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Joliet Herald News, December 4th, 2009
The twinkling lights of the holidays keep the season glowing
December 4, 2009
By KAREN SORENSEN For Sun-Times Media
Three years after Thomas Edison invented the light bulb in 1879, one of his associates was using them to decorate a Christmas tree in his home.
He thought the idea would catch on, but that didn't happen until President Grover Cleveland threw the switch on the first electrically lit White House Christmas tree in 1895, according to www.oldchristmaslights.com. But even then it was a rich man's hobby -- the cost of lighting up a single tree was about $300, the equivalent of $2,000 today.
These days, with 100-bulb strands costing only about $1.99 on sale, your name becomes Scrooge in the neighborhood if you don't at least flock your bushes with them.
The peer pressure can be intense, jokes Mary Edsey, author of "The Best Christmas Decorations in Chicagoland."
"If one person on the block decorates, it instigates other people to do it," Edsey says. "A lot of people don't want the only dark house on the block."
Edsey has become something of an expert on the topic, having not only written a book on where to find the best decorations but maintaining a Web site on the subject (www.christmashouses.com) and taking people on bus tours around the Chicago area to check out some of the more flamboyant displays.
If you think you see more elaborately decorated houses these days, you're probably right, Edsey says.
Part of the reason, she says, is there are new products introduced every year and the cost of buying many of them is relatively inexpensive. That makes it easy for dedicated decorators who like to be the first in the neighborhood with something new.
Edsey also hypothesizes that it may be a sign of the times. At a time when the economy continues to struggle, unemployment numbers remain high and home foreclosures are becoming frequent, some use holiday decorations to cheer themselves up and to do something nice for their neighbors, she says.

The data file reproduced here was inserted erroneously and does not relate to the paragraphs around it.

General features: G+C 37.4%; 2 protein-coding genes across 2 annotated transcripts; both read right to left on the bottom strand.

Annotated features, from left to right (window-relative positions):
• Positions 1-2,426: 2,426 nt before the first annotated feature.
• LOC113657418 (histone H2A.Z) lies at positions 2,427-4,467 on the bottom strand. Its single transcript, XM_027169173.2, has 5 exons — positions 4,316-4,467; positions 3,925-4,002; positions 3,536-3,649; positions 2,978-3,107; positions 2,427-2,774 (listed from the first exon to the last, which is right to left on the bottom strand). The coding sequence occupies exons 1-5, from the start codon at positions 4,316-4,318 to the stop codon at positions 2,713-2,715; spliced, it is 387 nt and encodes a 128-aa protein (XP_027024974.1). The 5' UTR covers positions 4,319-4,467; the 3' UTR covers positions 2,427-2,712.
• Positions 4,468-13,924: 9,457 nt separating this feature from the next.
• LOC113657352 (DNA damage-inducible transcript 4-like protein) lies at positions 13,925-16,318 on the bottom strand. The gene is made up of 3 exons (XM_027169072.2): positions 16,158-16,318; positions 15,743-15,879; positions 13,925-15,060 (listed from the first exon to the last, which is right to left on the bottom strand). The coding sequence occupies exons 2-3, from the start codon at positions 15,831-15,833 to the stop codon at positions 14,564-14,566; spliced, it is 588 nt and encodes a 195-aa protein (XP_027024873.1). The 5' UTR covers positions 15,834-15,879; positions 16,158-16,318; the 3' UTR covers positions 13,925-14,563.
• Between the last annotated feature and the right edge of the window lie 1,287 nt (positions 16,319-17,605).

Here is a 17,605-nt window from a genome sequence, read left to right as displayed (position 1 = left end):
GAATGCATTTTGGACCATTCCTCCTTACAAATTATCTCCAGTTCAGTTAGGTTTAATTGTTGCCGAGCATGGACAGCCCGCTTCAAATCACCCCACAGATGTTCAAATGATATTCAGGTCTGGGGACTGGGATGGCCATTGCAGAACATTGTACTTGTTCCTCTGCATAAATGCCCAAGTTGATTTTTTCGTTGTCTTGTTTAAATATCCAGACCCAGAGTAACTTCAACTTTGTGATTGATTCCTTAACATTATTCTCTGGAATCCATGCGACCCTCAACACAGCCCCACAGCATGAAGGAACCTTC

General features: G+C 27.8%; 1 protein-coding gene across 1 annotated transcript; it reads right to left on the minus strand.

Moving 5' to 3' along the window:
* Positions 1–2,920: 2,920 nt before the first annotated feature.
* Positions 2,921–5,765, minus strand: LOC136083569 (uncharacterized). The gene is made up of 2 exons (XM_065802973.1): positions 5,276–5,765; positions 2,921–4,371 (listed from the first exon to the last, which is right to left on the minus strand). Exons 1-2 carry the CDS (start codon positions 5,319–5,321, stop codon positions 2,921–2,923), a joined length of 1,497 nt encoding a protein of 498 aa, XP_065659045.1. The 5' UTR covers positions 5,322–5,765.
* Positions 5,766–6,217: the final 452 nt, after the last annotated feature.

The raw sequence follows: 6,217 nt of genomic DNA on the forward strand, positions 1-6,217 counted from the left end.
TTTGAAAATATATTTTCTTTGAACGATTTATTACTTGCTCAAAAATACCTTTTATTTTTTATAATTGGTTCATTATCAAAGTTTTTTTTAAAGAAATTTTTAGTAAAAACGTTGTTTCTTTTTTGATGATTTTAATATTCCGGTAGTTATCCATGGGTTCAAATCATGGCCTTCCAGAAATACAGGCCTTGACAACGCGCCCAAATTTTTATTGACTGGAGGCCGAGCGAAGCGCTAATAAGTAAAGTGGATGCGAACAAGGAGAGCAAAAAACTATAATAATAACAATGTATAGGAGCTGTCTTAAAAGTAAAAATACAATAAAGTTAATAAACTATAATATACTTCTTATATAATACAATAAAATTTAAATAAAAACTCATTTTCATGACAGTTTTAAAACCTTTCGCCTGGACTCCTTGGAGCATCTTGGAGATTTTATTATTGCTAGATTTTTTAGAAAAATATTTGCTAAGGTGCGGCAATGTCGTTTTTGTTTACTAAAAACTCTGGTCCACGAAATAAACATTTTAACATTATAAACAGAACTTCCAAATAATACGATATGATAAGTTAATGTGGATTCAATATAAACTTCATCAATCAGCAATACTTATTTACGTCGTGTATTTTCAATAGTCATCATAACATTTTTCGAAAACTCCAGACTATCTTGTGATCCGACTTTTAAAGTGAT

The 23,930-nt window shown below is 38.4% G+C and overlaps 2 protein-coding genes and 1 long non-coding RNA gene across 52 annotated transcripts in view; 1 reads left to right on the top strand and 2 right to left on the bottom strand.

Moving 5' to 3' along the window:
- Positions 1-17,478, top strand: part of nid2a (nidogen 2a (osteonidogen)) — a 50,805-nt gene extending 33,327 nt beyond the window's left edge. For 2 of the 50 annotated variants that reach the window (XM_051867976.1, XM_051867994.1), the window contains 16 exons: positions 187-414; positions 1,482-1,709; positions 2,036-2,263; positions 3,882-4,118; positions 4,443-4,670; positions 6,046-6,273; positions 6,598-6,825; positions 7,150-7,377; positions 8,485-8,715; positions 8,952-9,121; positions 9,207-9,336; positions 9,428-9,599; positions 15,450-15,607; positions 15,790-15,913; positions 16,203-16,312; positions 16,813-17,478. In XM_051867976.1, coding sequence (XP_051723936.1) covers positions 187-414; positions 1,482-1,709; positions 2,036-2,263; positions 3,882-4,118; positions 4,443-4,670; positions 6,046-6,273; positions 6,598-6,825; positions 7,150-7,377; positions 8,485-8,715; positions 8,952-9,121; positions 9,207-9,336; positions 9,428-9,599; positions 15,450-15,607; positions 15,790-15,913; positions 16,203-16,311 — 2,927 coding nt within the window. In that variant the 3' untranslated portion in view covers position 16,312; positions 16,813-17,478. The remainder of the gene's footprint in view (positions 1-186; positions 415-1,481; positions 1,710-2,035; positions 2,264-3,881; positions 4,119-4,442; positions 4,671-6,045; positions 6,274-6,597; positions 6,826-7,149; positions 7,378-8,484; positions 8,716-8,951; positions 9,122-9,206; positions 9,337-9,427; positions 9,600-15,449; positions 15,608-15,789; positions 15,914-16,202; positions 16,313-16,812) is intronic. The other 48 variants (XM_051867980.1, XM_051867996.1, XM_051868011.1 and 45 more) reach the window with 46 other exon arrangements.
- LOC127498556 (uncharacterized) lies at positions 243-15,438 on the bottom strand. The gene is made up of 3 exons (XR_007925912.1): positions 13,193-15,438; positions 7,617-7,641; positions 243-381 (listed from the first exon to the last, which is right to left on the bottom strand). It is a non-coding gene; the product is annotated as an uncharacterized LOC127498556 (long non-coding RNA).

"In a way, the news has been so down that Christmas lights can really pick people up," Edsey says.
Those folks who really get into the idea of decorating and take it beyond a wreath on the door and lights along the gutters are a breed unto themselves, she says. Many of them are planning their displays all year long, and purchase or make new items every year, she says.
For them, half the fun is watching people stop outside their house to admire the end result, Edsey says. It becomes a neighborhood tradition -- and a noticeable void when for some reason the display doesn't go up, she says.
In her book, Edsey tells the story of Mike and Pam Arnold, whose home in Elgin is annually bedecked with more than 16,000 lights and 140 plastic figurines. In 2000, an accident prevented Mike from putting up his display.
The neighbors realized that with Mike out of commission that year, there would be no lights. So they stepped in, putting everything up in just five hours, she says. It's a job that normally takes Mike four to five weeks to complete, Edsey says.
The Arnolds' display will be up this year, as will most of the sites she lists in her 2008 book. Here are the places she recommends you check out in the Aurora, Naperville, Elgin and Joliet areas, along with a few others advertised online.
26240 W. Winding Oak Trail: Dave and Tina Weber; December through January. Display uses more than 22,000 lights and is synchronized to music. Check out their Web site at www.weberslights.com.
Roy and Carol Show 98.3 in the Mornings
The Best Christmas
Dave Weber of Channahon gets the best Christmas Lightshow of the year award. Dave's synchronized light show would put Clark Grisswald to shame. It's the most incredible thing I've seen. Here is the address: 26240 West Winding Oak Trail. Take Route 6 to Bell Road (south) to West Winding Oak Trail (3rd house of the right). Once you get there make sure you tune your radio to 106.9 fm (then back to WCCQ of course!) Bell road is about 1/4 east of Ridge off of Route 6.